The work has received some attention internationally. Earlier this year, Dr Tolhurst was invited to Canada to make a presentation at a spot fire modelling conference. His colleague, developer Derek Chong, who wrote the Phoenix RapidFire software code, went to Toronto in his place, where he found researchers more than receptive to the spot fire component of the Phoenix RapidFire model.

“They’re noticing how important spotting is for us, and they’re actually starting to think they ought to include a spotting component in their models,” Dr Tolhurst said. “They’ve seen spotting primarily as a breaching mechanism – Is the fire going to get across this river or that road? – so we’re well ahead of what’s happening elsewhere in that area because it’s much more important for us.”

The project, naturally, has also received a great deal of attention locally. On a mid-November day, Dr Tolhurst spoke to Fire Australia while taking a break from an engineering symposium on bushfire issues, at which he a presenter. It was a scorching afternoon – though not yet officially summer – and Tolhurst was high above Melbourne on the air-conditioned top floor of a University of Melbourne building overlooking the city, but his work frequently takes him beyond the confines of the office.

Two days earlier, he was in Kinglake – a scene of shocking devastation from the 2009 fires, where more than 500 homes were razed and 42 people were killed.

The previous day, he was visiting bushfire country in the Otway Ranges. Before that, he was doing the same in the state’s Dandenong Ranges.

“Since the Black Saturday fires, it’s just been unbelievable in terms of the media and public interest,” Dr Tolhurst said. “It’s not all about Phoenix, but the work is attracting attention.”

Dr Tolhurst is a Project Leader within the Bushfire CRC, whose mission is to enhance the management of the bushfire risk to the community in an economically and ecologically sustainable manner, and as such his work goes beyond one computer program and into a whole area of risk management, examining how resources are used by fire agencies whether for prevention, response or recovery. Phoenix RapidFire is one part of that – attempting to quantify those management decisions.

The starting point for the software was to reproduce historic fires with a high level of fidelity, making the characterisations of those fires as realistic as possible. Phoenix RapidFire now runs thousands of fires.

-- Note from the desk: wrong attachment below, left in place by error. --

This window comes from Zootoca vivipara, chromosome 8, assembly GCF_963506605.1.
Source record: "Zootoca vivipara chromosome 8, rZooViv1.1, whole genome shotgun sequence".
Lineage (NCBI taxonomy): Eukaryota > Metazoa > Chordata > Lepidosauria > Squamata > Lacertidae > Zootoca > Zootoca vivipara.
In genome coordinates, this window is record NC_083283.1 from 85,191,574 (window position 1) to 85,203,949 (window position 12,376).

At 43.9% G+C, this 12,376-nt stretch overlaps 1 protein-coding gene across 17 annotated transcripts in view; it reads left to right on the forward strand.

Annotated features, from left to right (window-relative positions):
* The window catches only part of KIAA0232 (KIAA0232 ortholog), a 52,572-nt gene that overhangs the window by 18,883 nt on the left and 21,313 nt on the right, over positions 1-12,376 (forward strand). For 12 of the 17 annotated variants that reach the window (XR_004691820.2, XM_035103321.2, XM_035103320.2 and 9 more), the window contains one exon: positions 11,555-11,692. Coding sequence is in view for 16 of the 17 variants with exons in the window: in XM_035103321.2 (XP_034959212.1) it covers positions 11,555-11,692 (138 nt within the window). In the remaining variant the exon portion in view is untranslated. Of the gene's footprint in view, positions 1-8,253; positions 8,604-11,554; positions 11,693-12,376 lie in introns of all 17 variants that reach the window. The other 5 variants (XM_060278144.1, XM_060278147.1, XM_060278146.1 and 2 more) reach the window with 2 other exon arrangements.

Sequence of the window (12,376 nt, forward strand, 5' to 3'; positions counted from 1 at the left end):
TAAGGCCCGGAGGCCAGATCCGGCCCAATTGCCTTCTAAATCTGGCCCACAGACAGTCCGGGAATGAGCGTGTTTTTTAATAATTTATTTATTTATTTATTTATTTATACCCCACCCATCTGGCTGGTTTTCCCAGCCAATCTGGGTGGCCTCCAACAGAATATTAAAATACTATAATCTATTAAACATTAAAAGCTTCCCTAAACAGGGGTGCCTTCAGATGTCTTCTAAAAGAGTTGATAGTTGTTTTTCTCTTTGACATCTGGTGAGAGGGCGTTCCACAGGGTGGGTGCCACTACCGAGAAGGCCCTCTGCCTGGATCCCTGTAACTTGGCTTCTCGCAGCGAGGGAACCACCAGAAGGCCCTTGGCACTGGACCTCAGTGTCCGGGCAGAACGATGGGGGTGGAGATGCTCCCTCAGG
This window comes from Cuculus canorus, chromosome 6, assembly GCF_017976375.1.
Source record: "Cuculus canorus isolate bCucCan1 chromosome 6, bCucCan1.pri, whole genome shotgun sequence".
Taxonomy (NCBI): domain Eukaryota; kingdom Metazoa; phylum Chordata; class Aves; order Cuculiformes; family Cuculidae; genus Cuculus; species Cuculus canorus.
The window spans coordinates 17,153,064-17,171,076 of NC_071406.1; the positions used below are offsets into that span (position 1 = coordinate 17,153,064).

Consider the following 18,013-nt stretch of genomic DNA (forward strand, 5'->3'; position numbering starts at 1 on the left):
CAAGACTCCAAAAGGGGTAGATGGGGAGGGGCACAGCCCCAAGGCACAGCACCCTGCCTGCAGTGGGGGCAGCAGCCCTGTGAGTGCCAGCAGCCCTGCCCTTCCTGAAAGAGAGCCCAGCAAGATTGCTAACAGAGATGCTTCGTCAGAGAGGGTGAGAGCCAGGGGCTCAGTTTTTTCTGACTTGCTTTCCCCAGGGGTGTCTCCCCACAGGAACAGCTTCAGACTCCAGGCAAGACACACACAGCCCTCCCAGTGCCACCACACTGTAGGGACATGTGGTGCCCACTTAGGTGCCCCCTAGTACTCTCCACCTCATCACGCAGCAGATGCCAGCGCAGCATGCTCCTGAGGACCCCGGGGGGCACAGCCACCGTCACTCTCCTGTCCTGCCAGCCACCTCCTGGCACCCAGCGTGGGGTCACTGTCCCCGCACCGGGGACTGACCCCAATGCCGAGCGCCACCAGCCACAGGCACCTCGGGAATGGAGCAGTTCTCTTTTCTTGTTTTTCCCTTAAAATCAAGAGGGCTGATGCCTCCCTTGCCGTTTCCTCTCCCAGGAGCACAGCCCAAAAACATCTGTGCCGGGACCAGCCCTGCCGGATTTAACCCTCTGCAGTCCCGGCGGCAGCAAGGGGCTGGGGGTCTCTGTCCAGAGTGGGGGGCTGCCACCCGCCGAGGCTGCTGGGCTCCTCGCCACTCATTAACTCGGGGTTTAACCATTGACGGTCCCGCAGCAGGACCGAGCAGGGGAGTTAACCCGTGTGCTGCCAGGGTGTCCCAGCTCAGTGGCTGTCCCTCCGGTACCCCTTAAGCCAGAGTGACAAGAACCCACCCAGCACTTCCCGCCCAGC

“What it has highlighted now is the need for a lot better input data,” Dr Tolhurst said. “The thing we’re struggling with now is actually mapping fuels around the rural/urban interface. Classically, it has been mapped as an urban area. But from a fire point of view, we want to know how deep a fire is likely to penetrate into that area – how intense might a fire be in there? So we have a need to go back and visit the way we’ve mapped some of our vegetation from a fuel point of view, so that we can compare one locality with another in terms of its level of bushfire risk. The model has, in a sense, identified a need for better data. It’s now more worthwhile spending resources to build up those layers, because you can use them. You get an immediate payback.”

Then next part of the plan, said Dr Tolhurst, is to rewrite the software as a web-based application, “so there’s one version of the software that’s maintainable,” he said, “not something sent out in boxes with an individual ID.”

With the public murmuring and fretting over the forecast for this fire season, anxiously waiting to see what happens during the predicted protracted summer, it is worth noting that Dr Tolhurst is conflicted but excited by the nearing opportunity to see Phoenix RapidFire in action.

“I think it’s very exciting in many respects, but it’s also quite scary, because I know there are all sorts of things to consider,” he said. “When you look at historic fire reports, the location where fires started and the time they started is often way out, so you know you’re often going to be modelling on bad starting data, so there are these potential glitches. What’s going to be really important as part of this process is making sure there are people who understand fire behaviour.”

With that in mind, 90 people across Australia have been put through a fire behaviour analyst program to meet the need. Prior to these efforts, Australia has had to rely partially on Canadian fire behaviour analysts coming down under.

“We haven’t had the capacity, in the past, to do this here,” Dr Tolhurst said. “But we’ve had the training, and now people have got to get the experience to go with it, and the model is working quite well. We’re on the right path.”

By Konrad Marshall, Bushfire CRC Communications Officer

(This article first appeared in the Summer 2009/10 issue of Fire Australia magazine)